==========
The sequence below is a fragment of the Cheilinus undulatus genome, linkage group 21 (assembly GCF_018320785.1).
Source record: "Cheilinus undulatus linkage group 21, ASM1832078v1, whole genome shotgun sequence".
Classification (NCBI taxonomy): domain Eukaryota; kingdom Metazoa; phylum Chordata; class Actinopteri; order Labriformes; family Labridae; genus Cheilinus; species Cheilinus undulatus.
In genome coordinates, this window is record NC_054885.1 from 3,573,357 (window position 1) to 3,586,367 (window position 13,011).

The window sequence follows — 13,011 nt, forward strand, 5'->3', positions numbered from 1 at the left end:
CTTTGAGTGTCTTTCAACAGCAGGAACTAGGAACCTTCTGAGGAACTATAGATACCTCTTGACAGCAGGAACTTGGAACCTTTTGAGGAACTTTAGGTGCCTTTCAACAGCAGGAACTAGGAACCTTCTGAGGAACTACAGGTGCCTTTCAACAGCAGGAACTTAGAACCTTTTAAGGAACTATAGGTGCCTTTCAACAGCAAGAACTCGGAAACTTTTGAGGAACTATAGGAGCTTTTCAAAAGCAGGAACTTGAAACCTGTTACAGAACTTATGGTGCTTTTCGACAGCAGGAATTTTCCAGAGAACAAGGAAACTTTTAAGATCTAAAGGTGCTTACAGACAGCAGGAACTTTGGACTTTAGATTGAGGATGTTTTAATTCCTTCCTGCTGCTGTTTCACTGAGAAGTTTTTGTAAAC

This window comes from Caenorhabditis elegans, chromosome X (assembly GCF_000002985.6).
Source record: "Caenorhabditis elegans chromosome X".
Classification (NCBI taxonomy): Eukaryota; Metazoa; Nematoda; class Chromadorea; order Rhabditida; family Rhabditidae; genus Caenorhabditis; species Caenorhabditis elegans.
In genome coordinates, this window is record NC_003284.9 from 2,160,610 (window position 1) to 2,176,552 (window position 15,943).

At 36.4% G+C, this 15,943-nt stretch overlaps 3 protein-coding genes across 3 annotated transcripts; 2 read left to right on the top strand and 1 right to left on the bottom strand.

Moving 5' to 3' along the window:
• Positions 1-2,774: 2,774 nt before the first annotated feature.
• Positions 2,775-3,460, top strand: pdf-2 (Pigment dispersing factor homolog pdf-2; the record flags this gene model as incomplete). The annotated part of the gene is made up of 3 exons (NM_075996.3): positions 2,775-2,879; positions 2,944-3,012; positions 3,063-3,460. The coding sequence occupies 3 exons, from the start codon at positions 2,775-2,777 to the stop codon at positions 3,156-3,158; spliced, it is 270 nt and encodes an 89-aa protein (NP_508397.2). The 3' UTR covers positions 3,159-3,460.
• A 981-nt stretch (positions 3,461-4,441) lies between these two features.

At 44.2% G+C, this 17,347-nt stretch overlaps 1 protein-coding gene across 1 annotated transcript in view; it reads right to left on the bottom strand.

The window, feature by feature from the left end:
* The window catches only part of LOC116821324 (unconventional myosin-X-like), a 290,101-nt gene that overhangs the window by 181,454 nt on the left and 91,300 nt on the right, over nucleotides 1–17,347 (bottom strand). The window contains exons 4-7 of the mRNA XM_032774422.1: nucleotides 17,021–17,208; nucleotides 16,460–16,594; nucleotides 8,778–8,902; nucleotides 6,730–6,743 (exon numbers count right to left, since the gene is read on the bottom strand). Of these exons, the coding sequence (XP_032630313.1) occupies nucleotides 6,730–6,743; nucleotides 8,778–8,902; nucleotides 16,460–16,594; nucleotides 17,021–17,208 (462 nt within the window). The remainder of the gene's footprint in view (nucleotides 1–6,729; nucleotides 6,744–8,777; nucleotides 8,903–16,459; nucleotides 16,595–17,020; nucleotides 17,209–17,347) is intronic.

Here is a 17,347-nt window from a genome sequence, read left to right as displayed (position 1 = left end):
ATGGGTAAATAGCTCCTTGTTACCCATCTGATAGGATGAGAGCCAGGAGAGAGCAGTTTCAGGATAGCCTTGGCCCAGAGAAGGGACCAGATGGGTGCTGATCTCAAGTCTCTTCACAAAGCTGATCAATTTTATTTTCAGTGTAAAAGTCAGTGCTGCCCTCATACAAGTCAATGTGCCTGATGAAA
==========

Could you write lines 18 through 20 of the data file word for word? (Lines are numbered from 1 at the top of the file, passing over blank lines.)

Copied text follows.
* The window catches only part of LOC116821324 (unconventional myosin-X-like), a 290,101-nt gene that overhangs the window by 181,454 nt on the left and 91,300 nt on the right, over nucleotides 1–17,347 (bottom strand). The window contains exons 4-7 of the mRNA XM_032774422.1: nucleotides 17,021–17,208; nucleotides 16,460–16,594; nucleotides 8,778–8,902; nucleotides 6,730–6,743 (exon numbers count right to left, since the gene is read on the bottom strand). Of these exons, the coding sequence (XP_032630313.1) occupies nucleotides 6,730–6,743; nucleotides 8,778–8,902; nucleotides 16,460–16,594; nucleotides 17,021–17,208 (462 nt within the window). The remainder of the gene's footprint in view (nucleotides 1–6,729; nucleotides 6,744–8,777; nucleotides 8,903–16,459; nucleotides 16,595–17,020; nucleotides 17,209–17,347) is intronic.

Here is a 17,347-nt window from a genome sequence, read left to right as displayed (position 1 = left end):
ATGGGTAAATAGCTCCTTGTTACCCATCTGATAGGATGAGAGCCAGGAGAGAGCAGTTTCAGGATAGCCTTGGCCCAGAGAAGGGACCAGATGGGTGCTGATCTCAAGTCTCTTCACAAAGCTGATCAATTTTATTTTCAGTGTAAAAGTCAGTGCTGCCCTCATACAAGTCAATGTGCCTGATGAAA